“Let me Lie” was touching, soft and short, providing a nice interlude in between two long epics, the latter being the debut of “‘You Enjoy Myself,” the immense Phish crowd pleaser. This was the song the entire crowd was waiting with bated breath to hear, only to be paused and let the excitement build longer as Trey thanked the audience, the orchestra, and remembered his late-sister, Kristine Anastasio Manning, for which her foundation that night was a beneficiary.
“YEM” started off with a round of applause overshadowing the opening section, but soon, you could hear a pin drop, were it not for the orchestra. The crowd hung on every note, hearing the song like never before, but really, like the song was meant to be heard – this version of the song brings out layers and aspects of the song still left unexplored through almost 500 performances over the course of the band’s career. The ‘Pre-Nirvana’ segment had the percussionist working a snare drum to emulate Fishman, as the strings brought about the largess of the ‘Nirvana’ section, with Trey playing softly and complementarily alongside the collection of musicians onstage. The xylophone in this section is worth turning the speakers up for. A crescendo appears with the trumpets, French horns and tympanis working to bring the song to its first crest. More xylophone brings the section typically played by Mike to its peak, with Trey playing louder and the horns coming in to build the song up once again.
The next section with the tremendous peak was resounding with horns and cymbals making it akin to the concert version. The bongos and congos took over the interlude in between these two sections, with an even louder zenith reached before ‘The Charge’ appeared and then dissolved with audience laughter, before a funky YEM jam beat was played by Trey and the percussionist, all the while the trombones, tuba and French horn played ‘Boy, Man, God, Shit’ in a way it was never played before.
You can’t help but laugh hearing this section, both out of the humor inflected by the horns, as well as the precision reached in the performance. Clarinets and other woods built up the song where the trampolines would usually come into play, and then the strings and full orchestra come into play, bringing the song into a three minute composed jam that highlighted all the parts of the song, as well as the musicians on stage, who were performing for an audience larger than they could possibly know.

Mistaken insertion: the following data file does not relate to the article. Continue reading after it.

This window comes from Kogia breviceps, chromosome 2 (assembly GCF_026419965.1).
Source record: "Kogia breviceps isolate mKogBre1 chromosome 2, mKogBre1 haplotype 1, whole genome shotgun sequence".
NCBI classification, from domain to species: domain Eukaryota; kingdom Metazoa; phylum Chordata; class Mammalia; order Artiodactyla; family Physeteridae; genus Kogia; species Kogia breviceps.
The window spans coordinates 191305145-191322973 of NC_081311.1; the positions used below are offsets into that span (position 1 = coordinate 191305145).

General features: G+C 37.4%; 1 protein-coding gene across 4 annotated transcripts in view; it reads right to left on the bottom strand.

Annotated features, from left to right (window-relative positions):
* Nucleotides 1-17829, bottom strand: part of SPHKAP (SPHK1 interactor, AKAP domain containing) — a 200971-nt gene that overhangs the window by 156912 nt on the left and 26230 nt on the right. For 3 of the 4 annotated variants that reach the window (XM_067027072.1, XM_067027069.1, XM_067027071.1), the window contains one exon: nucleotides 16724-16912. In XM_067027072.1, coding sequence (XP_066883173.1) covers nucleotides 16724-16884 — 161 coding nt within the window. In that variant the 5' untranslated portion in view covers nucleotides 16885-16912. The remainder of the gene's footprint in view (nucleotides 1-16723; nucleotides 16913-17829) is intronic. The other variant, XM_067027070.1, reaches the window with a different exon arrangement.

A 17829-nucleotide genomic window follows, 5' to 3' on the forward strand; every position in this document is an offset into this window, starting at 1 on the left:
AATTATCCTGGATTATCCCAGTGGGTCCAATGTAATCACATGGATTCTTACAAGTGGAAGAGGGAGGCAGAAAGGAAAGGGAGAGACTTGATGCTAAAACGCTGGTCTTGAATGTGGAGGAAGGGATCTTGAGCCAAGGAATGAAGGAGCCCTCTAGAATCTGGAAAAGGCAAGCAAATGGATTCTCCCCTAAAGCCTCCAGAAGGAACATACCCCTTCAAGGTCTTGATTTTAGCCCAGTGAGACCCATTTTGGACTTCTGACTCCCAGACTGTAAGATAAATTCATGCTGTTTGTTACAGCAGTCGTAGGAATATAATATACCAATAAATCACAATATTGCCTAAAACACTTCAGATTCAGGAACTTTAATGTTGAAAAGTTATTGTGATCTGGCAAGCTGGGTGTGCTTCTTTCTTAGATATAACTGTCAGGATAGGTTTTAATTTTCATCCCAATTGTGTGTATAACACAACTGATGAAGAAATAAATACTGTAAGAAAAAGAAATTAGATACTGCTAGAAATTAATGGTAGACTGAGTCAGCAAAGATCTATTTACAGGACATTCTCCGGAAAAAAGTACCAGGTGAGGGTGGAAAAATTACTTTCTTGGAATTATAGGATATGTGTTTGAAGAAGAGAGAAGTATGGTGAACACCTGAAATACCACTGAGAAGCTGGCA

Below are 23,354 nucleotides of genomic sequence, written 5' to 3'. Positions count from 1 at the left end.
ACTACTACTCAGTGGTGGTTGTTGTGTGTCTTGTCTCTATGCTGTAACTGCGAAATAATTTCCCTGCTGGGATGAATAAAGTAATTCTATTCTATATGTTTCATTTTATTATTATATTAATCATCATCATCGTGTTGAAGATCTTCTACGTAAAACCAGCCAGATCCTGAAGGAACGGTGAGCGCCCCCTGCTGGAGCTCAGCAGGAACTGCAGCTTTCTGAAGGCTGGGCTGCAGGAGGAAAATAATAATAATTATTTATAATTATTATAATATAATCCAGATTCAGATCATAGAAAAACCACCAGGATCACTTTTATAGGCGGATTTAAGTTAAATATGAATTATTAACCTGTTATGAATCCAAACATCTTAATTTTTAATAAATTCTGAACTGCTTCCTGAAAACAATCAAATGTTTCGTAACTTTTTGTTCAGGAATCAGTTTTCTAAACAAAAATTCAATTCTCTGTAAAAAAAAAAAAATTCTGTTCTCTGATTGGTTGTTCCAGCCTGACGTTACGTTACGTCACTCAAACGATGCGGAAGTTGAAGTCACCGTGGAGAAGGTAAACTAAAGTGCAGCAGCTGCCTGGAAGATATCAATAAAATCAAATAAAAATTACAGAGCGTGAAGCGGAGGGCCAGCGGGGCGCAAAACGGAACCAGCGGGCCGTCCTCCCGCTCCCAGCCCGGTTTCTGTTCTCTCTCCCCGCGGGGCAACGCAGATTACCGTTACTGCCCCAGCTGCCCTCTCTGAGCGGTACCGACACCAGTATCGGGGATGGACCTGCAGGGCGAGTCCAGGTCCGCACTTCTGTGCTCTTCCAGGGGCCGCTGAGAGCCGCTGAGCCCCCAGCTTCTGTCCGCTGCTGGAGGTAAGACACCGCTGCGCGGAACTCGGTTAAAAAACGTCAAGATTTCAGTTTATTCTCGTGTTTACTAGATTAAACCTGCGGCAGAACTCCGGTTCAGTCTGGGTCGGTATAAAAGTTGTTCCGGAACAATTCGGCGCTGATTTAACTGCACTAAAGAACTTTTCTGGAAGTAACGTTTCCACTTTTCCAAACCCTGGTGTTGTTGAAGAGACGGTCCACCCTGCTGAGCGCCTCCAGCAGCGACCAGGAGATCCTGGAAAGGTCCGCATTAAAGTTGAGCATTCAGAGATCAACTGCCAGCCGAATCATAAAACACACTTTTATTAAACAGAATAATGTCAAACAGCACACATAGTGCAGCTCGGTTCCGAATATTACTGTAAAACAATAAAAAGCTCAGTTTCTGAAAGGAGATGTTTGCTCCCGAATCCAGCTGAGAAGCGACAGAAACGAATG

As the final jam section ended and the strings played a very light ‘Wash Uffizi drive me to Firenze’, Trey set his guitar down and took towards the microphone, and began a vocal jam all on his own, a first for any Phish fan. The similarities between this vocal jam and the ‘Arc’ that Eddie Vedder performed on his 2009 solo tour were resounding, with the exception that Anastasio does his vocals all on his own, and without the addition of looping sounds; the room carried Anastasio’s voice throughout its acoustic borders, while the orchestra backed up each inflection of Trey’s voice.
The roar of the audience at the end was deafening, even for one of those cheering loudly. We cheered like a Phish audience for a very non-Phish set of performers, and they deserved every ounce of it. An encore of “‘If I Could” was so perfect, you need to hear it to truly appreciate how soft and elegant the song gets; the album version has strings towards the end, which is a nice start for a song that has found a new home in an orchestral composition. The harp solo after the first two sets of lyrics is enough to make your eyes well up with tears of joy, and then the strings make the wells runneth over. A more beautiful composition is hard to come by.
As the show ended, fans ventured out into the streets to dodge the nitrous vendors, and headed out into the night, having experienced one of the most amazing musical events of 2009, let alone the entire decade/century. Yes, it was that amazing.
Overall, even the most rabid of Phish fans and music fans in general, would appreciate the intricacies, tempo changes, structure and multi-auditory stimulation that come from the greatness of an orchestra. Seeing Trey in an orchestral setting is the way to see him perform him music. Remember, he went to school for this, so this isn’t some silly venture like Jordan playing baseball. No, this is the real thing. This is Jerry Garcia playing solo shows, Mick Jagger putting out subpar solo albums for unknown reasons, and Bono hanging out with world leaders to push for more attention to Africa. This is where the rockstar in Trey goes on to become something more, something larger, something that transcends Phish, but brings along the music for the ride. You have to ponder the thought, since Trey went to college for Composition, had he not co-founded Phish, would he have been a colleague of Fisch?
One has to wonder, have we been duped this whole time by Phish, that now we deep down can appreciate the intricacy and effort it takes to create orchestral music? Most the songs played that night have been played by Phish since the early days (YEM, Divided Sky), the ’90s (Guyute, Inlaw, Brian and Robert, Water in the Sky) and in recent years (Time Turns Elastic, Let me Lie, Pebbles and Marbles), yet at those times, few considered that we were hearing the rock and jam versions of classical songs. All these songs have that familiar strain, and can possibly convert Phisheads into classicophiles in no time.
This show was a game-changer and eye-opener for many fans. Seek it out and join in one of the greatest auditory experiences you have ever heard.